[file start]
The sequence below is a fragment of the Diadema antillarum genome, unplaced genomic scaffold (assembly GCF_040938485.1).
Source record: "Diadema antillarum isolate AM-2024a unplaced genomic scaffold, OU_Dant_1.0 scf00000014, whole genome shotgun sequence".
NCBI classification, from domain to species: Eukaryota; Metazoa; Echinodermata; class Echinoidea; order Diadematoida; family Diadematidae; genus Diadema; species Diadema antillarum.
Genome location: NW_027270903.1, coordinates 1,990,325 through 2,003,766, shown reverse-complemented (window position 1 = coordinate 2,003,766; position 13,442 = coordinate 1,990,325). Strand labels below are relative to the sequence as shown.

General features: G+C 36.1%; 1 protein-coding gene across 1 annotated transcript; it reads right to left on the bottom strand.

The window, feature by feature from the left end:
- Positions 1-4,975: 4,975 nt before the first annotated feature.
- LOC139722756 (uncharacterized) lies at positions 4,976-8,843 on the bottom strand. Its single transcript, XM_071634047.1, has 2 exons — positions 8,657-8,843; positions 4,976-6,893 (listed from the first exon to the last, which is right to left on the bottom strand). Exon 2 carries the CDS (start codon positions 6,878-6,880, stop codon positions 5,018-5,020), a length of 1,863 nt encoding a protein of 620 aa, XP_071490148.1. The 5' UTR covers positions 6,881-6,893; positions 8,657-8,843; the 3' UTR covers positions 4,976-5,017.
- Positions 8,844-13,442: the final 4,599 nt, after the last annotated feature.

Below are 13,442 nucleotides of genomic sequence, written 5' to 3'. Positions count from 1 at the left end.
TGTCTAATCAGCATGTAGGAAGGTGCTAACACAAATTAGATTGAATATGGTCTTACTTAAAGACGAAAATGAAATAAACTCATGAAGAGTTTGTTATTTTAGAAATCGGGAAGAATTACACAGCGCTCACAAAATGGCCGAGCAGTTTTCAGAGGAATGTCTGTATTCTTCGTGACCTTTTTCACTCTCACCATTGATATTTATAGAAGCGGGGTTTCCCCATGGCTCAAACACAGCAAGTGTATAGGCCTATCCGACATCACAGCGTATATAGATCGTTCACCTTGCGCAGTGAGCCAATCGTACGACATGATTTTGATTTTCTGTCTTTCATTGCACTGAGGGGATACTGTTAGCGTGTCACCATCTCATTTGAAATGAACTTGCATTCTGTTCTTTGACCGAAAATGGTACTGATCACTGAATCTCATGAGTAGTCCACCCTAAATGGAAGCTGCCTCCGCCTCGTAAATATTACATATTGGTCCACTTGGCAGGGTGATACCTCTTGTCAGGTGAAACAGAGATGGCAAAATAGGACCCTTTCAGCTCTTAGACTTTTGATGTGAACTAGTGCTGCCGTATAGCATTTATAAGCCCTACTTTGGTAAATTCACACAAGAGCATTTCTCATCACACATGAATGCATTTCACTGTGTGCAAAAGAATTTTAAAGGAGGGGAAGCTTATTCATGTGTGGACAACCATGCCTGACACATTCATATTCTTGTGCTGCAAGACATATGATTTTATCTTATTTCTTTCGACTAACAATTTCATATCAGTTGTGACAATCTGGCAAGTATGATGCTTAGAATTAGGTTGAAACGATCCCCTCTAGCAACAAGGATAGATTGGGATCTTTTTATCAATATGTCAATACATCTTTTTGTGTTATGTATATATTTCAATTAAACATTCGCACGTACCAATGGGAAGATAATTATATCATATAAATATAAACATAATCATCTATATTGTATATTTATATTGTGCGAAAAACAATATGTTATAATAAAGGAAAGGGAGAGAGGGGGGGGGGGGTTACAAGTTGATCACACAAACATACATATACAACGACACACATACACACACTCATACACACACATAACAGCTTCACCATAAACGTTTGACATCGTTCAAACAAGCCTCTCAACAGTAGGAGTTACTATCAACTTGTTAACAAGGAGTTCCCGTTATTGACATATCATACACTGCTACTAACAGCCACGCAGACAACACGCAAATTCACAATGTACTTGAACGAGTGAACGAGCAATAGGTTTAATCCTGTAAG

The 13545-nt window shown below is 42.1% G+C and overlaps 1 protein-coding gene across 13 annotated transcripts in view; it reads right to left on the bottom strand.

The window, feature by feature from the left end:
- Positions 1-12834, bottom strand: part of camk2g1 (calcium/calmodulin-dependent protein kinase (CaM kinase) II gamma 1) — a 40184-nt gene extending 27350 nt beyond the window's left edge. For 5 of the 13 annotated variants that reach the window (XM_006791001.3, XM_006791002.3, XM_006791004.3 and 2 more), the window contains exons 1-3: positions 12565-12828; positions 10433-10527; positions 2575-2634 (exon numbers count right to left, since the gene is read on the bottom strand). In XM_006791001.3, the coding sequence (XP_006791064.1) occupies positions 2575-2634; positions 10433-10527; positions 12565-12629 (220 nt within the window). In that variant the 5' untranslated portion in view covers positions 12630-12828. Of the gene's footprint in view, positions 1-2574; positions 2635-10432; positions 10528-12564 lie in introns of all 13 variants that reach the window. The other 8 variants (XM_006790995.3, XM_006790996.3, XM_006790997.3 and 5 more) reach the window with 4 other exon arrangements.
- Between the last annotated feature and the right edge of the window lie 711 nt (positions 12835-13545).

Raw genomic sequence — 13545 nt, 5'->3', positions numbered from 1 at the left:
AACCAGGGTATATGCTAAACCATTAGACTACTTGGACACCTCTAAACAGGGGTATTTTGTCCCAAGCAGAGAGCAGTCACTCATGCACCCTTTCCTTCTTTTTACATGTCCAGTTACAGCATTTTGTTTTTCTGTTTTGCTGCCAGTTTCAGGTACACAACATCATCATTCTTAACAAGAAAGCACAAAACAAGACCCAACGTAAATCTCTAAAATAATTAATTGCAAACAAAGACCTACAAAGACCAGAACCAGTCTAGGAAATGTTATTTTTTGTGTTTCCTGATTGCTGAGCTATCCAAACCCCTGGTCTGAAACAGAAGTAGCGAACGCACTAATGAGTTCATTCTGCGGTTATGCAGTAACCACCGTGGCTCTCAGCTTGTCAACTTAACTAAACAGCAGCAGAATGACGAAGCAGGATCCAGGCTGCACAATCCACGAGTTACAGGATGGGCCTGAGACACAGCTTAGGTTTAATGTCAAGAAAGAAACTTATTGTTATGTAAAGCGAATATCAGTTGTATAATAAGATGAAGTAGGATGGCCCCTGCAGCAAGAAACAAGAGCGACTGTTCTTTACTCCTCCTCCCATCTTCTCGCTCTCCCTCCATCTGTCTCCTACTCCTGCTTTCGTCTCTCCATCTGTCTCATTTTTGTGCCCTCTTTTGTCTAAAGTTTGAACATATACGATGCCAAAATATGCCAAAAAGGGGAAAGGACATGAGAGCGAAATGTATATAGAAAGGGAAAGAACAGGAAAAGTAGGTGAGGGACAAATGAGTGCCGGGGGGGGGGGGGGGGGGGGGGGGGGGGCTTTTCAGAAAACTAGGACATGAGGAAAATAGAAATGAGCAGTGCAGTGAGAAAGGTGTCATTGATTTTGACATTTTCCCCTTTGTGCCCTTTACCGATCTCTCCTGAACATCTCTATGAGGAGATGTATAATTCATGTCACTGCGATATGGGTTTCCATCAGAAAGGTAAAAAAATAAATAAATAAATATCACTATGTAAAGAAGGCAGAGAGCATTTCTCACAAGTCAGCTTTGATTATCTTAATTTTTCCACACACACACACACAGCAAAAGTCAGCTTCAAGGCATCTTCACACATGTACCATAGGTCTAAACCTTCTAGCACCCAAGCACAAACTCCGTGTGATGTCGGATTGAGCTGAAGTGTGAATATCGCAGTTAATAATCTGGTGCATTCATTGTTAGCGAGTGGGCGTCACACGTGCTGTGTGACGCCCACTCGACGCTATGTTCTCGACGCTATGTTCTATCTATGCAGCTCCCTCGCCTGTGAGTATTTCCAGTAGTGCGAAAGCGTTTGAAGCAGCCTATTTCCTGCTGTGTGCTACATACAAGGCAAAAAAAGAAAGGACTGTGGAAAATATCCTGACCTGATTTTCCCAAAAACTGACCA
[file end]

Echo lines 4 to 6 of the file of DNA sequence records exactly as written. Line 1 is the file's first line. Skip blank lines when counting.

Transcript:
Genome location: NW_027270903.1, coordinates 1,990,325 through 2,003,766, shown reverse-complemented (window position 1 = coordinate 2,003,766; position 13,442 = coordinate 1,990,325). Strand labels below are relative to the sequence as shown.

General features: G+C 36.1%; 1 protein-coding gene across 1 annotated transcript; it reads right to left on the bottom strand.

The window, feature by feature from the left end: